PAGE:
Calibre President Robert Brown on Nicaragua assays of 10.25 g/t gold and 288.25 g/t silver over 5.4m
“Riscos de Oro—which means ‘golden ridge’ in Spanish—was an open pit and underground operation that was in production from 1977 to 1981. It was originally put into production by the Rosario Mining Company but then was nationalized by the Nicaraguan government. So, it was shut down in 1981 for political reasons, not because of the resource. We had a good understanding of where the open pit was. It’s about 250 metres long; [the previous operators] took the topographic high, mined that and went down about 25 metres. They then sunk a shaft to about 525 feet. The development that we have records for was only from the 150-foot and 300-foot levels. So last year we came into the program and drilled under the mine. We made sure that we were deep enough not to hit any of the old workings. Last year’s program identified mineralization going down 300 metres below surface. Then we stepped out on strike, and we hit an additional ore shoot. So we’ve identified two ore shoots. The program we’re doing right now is about a 2,500-metre program. And we’re coming back and infilling from 300 metres up towards surface on both of these shoots.
“These are our best results to date. One of the things that we’ve been able to identify with this program right now is that we think we’re looking at multiple horizons. It’s just a matter of coming back in and infilling. The one thing that remains unanswered is: does this lower unit that we’ve identified in holes 10 and 12 continue up underneath the old mine? Because, historically, all the information stops at the one zone, and there’s no drilling past that.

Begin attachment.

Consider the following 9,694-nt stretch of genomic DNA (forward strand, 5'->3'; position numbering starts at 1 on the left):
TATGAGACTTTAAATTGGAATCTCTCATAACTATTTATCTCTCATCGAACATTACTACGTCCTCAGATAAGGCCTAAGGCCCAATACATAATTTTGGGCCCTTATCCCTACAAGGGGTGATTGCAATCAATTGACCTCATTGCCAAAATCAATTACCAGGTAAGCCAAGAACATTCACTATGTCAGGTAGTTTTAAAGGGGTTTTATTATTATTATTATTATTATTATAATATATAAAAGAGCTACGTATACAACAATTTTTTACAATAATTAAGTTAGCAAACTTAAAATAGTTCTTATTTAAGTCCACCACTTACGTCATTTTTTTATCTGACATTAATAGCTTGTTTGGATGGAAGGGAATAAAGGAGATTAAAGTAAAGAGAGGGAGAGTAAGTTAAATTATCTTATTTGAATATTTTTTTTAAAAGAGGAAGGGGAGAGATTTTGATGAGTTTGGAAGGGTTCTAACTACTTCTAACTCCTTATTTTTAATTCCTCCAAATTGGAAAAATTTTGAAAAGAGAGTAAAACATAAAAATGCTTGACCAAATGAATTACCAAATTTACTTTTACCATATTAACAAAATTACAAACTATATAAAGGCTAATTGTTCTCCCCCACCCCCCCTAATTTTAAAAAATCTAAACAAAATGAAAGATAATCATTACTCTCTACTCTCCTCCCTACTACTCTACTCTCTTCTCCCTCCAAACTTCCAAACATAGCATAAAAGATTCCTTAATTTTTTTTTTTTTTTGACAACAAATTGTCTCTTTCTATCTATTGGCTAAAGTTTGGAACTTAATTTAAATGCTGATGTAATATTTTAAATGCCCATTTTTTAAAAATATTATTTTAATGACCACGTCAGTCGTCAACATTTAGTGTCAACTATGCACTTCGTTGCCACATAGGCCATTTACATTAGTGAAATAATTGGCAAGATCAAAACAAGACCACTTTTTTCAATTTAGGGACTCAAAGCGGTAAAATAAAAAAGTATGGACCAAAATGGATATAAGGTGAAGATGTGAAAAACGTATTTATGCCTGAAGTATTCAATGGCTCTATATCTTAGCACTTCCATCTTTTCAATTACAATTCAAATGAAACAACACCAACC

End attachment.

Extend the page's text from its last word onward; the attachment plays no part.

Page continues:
“This year we’ll finish this 2,500-metre program. We’re also going to be stepping out on strike with some geophysics down to the southwest. The Riscos de Oro concession is an exploitation concession, as it is a past mine, and there’s about two kilometres of strike on that zone. To the southwest it continues for another five kilometres, which is also on our wholly-owned concession. The southernmost end of the structure has a target running around 12.5 g/t over 2.5 metres at surface. So we’re looking at a very long structure, and we’re also finding parallel zones.
“It’s very similar to the Bonanza Camp, which is roughly 30 kilometres to the northwest and has been in production since the early 1900s. It’s a similar system; a low-sulphidation epithermal system, that’s roughly a 19-kilometre by four-kilometre structural zone. It’s in the hands of a private company that’s been producing 40,000 ounces a year.
“The interesting thing with Riscos is that we’re seeing multiple episodes of mineralization and brecciation. On a typical low-sulphidation system you usually see a zonation going from a gold-rich zone to a silver-rich zone then to base metals. But we’re seeing four or five different episodes of mineralization and brecciation, and we’re seeing a different zonation to the metals; so at the 150-metre level we’re getting this high grade silver and gold and then below that we’re getting a gold-rich system. So either we’re seeing a telescoping of the system or multiple pulses coming through. I think it’s multiple mineralizing events.
“We don’t have a resource estimate for Riscos. Most of this drilling is going towards that end. Last week, we also put out a 43-101 compliant report for our Cerro Aeropuerto and La Luna deposits at just under a million ounces gold equivalent. If, at the end of this drill program, it makes sense to put a resource estimate together for Riscos, then we’ll do it this year.”
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